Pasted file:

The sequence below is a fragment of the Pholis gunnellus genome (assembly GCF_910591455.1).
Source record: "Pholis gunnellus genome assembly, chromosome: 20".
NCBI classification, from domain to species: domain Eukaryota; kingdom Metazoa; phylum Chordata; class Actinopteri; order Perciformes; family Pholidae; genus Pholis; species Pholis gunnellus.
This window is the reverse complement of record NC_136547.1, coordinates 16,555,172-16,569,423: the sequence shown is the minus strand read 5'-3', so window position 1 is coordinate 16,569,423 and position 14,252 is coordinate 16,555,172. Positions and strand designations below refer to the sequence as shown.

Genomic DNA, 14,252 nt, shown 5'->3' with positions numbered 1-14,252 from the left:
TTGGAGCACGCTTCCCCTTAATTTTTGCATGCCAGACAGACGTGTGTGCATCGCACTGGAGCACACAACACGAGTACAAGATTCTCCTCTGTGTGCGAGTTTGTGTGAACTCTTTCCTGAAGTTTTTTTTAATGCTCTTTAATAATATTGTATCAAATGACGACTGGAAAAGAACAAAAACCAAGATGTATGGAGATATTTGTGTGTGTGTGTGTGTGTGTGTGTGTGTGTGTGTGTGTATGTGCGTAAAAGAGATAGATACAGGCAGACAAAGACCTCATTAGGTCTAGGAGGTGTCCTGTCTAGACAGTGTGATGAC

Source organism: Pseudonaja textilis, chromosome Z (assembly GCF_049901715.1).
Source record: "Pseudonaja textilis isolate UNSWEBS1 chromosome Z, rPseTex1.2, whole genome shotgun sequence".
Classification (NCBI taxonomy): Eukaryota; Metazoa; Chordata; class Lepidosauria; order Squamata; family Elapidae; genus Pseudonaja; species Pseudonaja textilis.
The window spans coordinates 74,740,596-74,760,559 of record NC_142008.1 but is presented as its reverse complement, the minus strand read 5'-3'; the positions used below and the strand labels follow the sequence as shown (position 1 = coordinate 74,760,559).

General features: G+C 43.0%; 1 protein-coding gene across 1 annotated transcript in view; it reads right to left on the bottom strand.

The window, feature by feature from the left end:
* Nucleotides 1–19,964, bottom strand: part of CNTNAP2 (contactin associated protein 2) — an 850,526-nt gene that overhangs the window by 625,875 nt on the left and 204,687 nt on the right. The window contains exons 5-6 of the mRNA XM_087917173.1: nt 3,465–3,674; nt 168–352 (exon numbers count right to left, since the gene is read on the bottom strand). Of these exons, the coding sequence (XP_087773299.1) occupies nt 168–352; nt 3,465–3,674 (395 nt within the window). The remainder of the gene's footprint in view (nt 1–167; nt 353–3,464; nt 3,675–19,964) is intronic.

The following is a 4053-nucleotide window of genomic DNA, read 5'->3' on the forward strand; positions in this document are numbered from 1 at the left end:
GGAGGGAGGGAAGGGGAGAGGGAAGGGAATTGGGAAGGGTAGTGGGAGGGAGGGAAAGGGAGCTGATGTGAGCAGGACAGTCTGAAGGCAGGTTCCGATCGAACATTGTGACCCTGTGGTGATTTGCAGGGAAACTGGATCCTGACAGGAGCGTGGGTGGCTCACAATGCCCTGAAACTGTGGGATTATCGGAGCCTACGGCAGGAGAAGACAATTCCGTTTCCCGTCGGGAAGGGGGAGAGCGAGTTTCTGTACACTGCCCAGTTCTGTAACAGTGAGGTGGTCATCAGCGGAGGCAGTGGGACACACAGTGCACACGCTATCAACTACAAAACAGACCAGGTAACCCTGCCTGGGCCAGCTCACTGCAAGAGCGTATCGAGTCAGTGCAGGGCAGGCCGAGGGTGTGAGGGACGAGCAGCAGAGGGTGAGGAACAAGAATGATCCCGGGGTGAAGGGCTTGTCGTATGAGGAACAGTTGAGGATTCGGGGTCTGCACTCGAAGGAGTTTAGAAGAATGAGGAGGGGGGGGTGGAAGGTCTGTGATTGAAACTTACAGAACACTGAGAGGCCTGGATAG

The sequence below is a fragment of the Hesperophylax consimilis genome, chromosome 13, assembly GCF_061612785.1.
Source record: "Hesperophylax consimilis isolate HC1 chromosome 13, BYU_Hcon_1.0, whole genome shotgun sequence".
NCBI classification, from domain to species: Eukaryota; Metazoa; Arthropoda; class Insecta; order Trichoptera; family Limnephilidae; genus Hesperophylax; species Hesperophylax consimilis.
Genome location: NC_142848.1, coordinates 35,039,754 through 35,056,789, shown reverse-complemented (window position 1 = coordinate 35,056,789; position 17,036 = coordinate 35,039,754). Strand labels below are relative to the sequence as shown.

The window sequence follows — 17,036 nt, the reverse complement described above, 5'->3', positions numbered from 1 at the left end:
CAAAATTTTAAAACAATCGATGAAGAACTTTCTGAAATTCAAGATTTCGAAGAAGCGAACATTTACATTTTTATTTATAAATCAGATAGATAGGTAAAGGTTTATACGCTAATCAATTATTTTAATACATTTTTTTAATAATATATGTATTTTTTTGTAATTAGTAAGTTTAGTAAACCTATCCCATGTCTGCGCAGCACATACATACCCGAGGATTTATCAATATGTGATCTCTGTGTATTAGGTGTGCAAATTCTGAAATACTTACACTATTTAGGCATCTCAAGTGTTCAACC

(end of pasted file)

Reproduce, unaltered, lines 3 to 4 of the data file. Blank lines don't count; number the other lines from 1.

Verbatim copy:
NCBI classification, from domain to species: domain Eukaryota; kingdom Metazoa; phylum Chordata; class Actinopteri; order Perciformes; family Pholidae; genus Pholis; species Pholis gunnellus.
This window is the reverse complement of record NC_136547.1, coordinates 16,555,172-16,569,423: the sequence shown is the minus strand read 5'-3', so window position 1 is coordinate 16,569,423 and position 14,252 is coordinate 16,555,172. Positions and strand designations below refer to the sequence as shown.